“The Equal Citizenship for Children Act (ECCA) would close a critical gap and help meet the needs of modern families by updating the CCA, which was enacted more than 20 years ago,” said Meredyth Yoon, litigation director for Asian Americans Advancing Justice-Atlanta. “Because of the arcane, sexist and racist Guyer Rule, thousands of longtime U.S. residents who otherwise would have become citizens as children remain vulnerable to deportation. Now in their 40s and 50s, many face separation from multiple generations in their families who are U.S. citizens living in the United States, including parents, children and grandchildren. The ECCA would help stop these exceptionally cruel deportations, which have long-lasting, intergenerational effects.”

“The Equal Citizenship for Children Act (ECCA) would help secure citizenship for thousands of people who were unjustly denied citizenship through their fathers because of their parents’ marital status,” said Amber Qureshi, staff attorney at the National Immigration Project. “We urge Congress to pass this law in order to make the provisions of the CCA retroactive at last so that families like Damion Davis and Kevin Silva can stay together.”

Under the Child Citizenship Act of 2000 (CCA), a noncitizen child who comes to the U.S. to live with their naturalized U.S.-citizen parent automatically becomes a U.S. citizen, as well. But Mr. Davis turned 18 before the CCA took effect, meaning he was subject to the discriminatory former law — 8 U.S.C. § 1432(a)(3) — which prevented U.S. citizen fathers (but not U.S. citizen mothers) from passing their citizenship onto foreign-born, non-marital children.

Laws designed to disadvantage children born outside of marriage between the parents have historically been used in our nation to deny rights to people from non-European cultures, particularly Black and Brown people. As the brief filed by Mr. Davis’ attorneys details, the Guyer Rule is unconstitutional because it discriminates based on gender, has a racially discriminatory purpose and has a disproportionate impact on immigrants of color — particularly Black immigrants like Mr. Davis.

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BACKGROUND:

Asian Americans Advancing Justice-Atlanta is a nonpartisan, nonprofit organization dedicated to protecting the civil rights of Asian Americans, Native Hawaiians and Pacific Islanders (AANHPI), and other marginalized communities in Georgia and the Southeast.

The National Immigration Project (NIPNLG) is a membership organization of attorneys, advocates, and community members who are driven by the belief that all people should be treated with dignity, live freely, and flourish. We litigate, advocate, educate and build bridges across movements to ensure that those who bear the brunt of racist criminal and immigration systems are uplifted and supported. Learn more at www.nipnlg.org. Follow NIPNLG on Facebook, Twitter and Instagram at @NIPNLG.

Robert F. Kennedy Human Rights is a nonpartisan, not-for-profit organization that has worked to realize Robert F. Kennedy’s dream of a more just and peaceful world since 1968. In partnership with local activists, we advocate for key human rights issues— championing change makers and pursuing strategic litigation at home and around the world. And to ensure change that lasts, we foster a social-good approach to business and investment and educate millions of students about human rights and social justice. Follow us on Facebook, Instagram, LinkedIn, TikTok and Twitter: @RFKHumanRights.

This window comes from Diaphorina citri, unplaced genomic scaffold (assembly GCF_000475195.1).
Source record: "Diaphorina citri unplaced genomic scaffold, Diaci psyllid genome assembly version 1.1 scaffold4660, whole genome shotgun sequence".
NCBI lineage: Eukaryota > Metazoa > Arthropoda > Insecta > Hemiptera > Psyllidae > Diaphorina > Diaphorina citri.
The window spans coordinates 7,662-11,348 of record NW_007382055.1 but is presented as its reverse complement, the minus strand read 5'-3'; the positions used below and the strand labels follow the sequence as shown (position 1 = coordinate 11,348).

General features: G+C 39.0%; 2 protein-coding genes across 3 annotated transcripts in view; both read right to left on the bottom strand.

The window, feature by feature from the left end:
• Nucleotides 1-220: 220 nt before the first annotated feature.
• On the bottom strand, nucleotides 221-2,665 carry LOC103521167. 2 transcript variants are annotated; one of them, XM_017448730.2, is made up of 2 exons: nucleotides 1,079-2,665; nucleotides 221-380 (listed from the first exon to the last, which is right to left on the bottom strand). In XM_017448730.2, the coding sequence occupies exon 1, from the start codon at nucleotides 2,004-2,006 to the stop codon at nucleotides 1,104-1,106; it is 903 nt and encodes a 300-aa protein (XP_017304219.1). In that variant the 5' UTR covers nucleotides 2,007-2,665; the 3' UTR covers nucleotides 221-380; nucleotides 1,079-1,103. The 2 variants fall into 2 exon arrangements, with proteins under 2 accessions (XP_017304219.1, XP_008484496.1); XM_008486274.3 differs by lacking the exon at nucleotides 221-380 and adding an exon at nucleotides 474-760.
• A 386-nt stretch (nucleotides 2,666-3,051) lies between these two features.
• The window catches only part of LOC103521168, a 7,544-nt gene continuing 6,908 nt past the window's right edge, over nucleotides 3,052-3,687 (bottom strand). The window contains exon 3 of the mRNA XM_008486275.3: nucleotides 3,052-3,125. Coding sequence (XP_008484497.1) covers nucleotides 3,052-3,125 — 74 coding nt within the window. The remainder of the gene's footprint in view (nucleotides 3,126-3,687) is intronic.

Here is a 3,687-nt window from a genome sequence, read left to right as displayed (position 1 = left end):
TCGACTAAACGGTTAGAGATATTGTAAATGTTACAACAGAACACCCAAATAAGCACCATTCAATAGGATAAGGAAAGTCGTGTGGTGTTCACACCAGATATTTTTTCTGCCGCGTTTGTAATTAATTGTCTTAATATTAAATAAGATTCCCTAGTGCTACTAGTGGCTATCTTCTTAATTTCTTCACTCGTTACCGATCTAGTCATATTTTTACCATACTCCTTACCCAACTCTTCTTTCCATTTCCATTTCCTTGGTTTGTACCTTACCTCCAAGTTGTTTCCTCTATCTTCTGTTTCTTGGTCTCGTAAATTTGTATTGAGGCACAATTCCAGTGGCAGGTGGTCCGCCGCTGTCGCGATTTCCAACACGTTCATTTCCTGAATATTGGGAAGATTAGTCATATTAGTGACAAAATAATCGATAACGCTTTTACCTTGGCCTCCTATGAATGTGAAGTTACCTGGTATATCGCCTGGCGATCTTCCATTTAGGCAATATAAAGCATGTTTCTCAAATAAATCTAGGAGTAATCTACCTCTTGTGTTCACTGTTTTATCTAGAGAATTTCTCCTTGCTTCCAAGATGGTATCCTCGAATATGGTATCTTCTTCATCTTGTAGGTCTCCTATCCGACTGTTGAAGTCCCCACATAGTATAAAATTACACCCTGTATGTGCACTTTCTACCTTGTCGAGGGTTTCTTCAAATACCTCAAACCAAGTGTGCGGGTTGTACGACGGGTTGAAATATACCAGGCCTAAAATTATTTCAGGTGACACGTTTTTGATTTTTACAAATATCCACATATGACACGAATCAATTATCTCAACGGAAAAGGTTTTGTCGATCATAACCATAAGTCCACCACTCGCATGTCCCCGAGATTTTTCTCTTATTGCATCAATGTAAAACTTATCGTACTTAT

The Southern Poverty Law Center is a catalyst for racial justice in the South and beyond, working in partnership with communities to dismantle white supremacy, strengthen intersectional movements and advance the human rights of all people. For more information, visit www.splcenter.org.

Transnational Legal Clinic at the University of Pennsylvania Law School engages law students in the direct representation of individuals in immigration proceedings, while also working with and alongside individuals, organizations, and communities in advocacy addressing the rights of (im)migrants, grounded in principles of international human rights law.

Prisoners’ Legal Services of New York is a nonprofit organization dedicated to providing high-quality and effective legal representation to indigent individuals incarcerated throughout the State of New York. Starting with its founding after the Attica Prison Riot of 1971, PLSNY has strived to secure the civil and human rights of those detained, to advocate for more humane detention conditions, and to achieve a more just criminal justice system.

Media Contacts:

Asian Americans Advancing Justice-Atlanta, James Woo, [email protected], 404-585-8446
National Immigration Project, Arianna Rosales, [email protected], 202-524-9121
The SPLC Action Fund, Anna Núñez, [email protected], 334-201-9236
Robert F. Kennedy Human Rights, Amy Reid, [email protected], 646-678-0575
Prisoner Legal Services of New York, John Peng, [email protected], 518-694-8699
Transnational Legal Clinic, University of Pennsylvania Carey Law School, Sarah Paoletti, [email protected], 215-898-1097